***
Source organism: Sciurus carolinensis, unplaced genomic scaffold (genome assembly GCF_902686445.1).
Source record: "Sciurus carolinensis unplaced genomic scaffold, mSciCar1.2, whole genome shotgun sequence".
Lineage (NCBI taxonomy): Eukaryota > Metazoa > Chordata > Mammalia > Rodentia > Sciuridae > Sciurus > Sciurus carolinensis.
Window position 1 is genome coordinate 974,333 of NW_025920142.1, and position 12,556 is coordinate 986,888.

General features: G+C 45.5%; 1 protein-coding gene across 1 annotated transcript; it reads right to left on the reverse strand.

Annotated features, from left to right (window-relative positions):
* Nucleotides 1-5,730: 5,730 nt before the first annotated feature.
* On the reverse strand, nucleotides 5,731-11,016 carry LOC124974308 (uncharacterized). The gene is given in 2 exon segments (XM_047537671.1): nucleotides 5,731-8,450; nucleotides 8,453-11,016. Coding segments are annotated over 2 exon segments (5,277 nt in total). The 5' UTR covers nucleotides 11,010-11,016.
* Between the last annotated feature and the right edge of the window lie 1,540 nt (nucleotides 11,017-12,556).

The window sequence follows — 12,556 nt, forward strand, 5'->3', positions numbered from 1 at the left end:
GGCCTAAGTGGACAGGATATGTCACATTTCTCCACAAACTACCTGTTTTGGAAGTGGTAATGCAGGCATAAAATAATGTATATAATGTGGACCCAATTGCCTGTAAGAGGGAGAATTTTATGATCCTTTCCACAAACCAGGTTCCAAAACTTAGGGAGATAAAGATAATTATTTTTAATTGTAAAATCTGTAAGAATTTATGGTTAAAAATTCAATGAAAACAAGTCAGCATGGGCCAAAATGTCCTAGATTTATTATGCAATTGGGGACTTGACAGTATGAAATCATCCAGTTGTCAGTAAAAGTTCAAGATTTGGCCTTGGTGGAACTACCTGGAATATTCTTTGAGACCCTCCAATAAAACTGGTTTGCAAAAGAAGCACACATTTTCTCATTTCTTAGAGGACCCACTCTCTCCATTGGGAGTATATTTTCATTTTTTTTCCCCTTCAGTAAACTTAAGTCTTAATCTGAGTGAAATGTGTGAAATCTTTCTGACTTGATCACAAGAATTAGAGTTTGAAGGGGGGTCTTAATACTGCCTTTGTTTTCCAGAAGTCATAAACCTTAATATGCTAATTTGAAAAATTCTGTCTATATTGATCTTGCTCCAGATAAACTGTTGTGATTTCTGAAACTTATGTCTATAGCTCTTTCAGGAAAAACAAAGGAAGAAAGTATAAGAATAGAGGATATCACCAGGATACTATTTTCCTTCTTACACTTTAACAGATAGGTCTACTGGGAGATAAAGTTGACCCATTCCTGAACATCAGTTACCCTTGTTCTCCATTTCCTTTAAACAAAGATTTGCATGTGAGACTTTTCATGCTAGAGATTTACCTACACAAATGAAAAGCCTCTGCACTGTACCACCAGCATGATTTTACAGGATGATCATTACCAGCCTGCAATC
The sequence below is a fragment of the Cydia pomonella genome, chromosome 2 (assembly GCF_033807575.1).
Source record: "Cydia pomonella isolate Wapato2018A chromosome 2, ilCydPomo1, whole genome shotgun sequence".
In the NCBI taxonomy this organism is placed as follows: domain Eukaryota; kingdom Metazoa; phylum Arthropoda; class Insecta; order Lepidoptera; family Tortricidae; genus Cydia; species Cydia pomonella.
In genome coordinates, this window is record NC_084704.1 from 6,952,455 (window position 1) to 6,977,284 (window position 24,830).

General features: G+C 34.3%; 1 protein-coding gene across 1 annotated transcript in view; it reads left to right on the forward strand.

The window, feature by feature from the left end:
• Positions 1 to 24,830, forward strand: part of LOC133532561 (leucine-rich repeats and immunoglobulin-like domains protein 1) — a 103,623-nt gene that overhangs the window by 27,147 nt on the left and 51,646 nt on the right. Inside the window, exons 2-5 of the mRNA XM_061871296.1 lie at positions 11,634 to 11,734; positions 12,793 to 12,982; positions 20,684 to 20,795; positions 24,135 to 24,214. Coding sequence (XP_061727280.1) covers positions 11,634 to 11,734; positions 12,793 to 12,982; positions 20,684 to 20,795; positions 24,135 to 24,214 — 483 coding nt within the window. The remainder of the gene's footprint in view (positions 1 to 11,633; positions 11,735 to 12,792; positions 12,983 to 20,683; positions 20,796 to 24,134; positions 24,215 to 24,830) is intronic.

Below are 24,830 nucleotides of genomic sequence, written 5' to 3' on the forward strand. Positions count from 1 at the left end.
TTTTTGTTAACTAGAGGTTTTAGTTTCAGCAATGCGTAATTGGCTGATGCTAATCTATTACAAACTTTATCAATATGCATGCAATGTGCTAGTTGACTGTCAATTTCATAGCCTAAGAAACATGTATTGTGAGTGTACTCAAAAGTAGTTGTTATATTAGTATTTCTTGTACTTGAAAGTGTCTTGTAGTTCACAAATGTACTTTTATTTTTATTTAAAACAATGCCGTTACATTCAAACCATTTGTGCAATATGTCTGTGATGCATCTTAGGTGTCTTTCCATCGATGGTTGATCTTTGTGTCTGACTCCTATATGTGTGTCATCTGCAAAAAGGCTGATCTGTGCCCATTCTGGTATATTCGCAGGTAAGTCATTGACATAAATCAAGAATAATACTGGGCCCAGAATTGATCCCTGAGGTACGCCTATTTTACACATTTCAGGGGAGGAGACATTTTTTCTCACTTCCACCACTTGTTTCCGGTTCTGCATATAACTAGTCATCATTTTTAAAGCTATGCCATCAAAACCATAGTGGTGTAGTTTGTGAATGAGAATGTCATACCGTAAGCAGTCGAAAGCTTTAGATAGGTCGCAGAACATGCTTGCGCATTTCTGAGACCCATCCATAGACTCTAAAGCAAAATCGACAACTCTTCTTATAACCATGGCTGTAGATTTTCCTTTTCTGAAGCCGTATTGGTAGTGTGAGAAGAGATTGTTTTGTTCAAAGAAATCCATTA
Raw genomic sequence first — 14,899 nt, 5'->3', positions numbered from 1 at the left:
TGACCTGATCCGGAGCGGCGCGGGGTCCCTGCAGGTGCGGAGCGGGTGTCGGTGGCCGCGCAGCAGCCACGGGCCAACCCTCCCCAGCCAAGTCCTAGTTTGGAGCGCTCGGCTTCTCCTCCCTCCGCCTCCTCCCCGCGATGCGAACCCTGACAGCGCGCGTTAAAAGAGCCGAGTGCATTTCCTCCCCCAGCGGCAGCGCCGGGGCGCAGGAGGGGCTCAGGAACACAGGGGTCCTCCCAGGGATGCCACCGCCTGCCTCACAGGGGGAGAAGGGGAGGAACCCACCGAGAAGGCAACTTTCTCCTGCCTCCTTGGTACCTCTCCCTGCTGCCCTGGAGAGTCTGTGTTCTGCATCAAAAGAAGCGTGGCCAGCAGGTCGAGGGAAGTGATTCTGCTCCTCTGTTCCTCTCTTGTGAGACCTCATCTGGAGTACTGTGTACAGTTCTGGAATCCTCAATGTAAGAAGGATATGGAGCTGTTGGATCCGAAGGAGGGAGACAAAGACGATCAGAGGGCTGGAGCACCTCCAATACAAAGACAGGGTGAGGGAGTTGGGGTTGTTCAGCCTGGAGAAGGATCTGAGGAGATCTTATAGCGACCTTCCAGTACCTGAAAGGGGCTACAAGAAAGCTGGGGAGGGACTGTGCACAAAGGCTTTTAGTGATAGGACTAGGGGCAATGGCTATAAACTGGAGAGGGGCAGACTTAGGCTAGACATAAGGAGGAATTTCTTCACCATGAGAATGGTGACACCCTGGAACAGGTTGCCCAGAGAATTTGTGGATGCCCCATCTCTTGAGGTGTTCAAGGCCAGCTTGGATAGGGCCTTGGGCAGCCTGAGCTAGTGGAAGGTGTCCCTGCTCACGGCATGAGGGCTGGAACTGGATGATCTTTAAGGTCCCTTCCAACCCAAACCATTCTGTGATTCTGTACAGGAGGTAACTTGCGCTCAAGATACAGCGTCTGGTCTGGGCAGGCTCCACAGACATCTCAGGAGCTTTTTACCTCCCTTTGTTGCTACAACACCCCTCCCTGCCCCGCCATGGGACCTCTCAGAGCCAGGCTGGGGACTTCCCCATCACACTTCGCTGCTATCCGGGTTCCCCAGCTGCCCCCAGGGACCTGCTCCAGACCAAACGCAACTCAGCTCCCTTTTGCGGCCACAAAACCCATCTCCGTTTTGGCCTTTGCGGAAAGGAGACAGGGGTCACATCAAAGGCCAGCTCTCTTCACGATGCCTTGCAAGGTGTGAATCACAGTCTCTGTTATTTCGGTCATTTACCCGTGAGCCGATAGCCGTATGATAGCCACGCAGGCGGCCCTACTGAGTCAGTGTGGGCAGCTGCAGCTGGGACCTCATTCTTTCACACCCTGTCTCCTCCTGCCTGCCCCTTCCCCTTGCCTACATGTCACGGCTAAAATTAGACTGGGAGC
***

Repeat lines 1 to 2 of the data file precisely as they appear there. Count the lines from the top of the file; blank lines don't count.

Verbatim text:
Source organism: Sciurus carolinensis, unplaced genomic scaffold (genome assembly GCF_902686445.1).
Source record: "Sciurus carolinensis unplaced genomic scaffold, mSciCar1.2, whole genome shotgun sequence".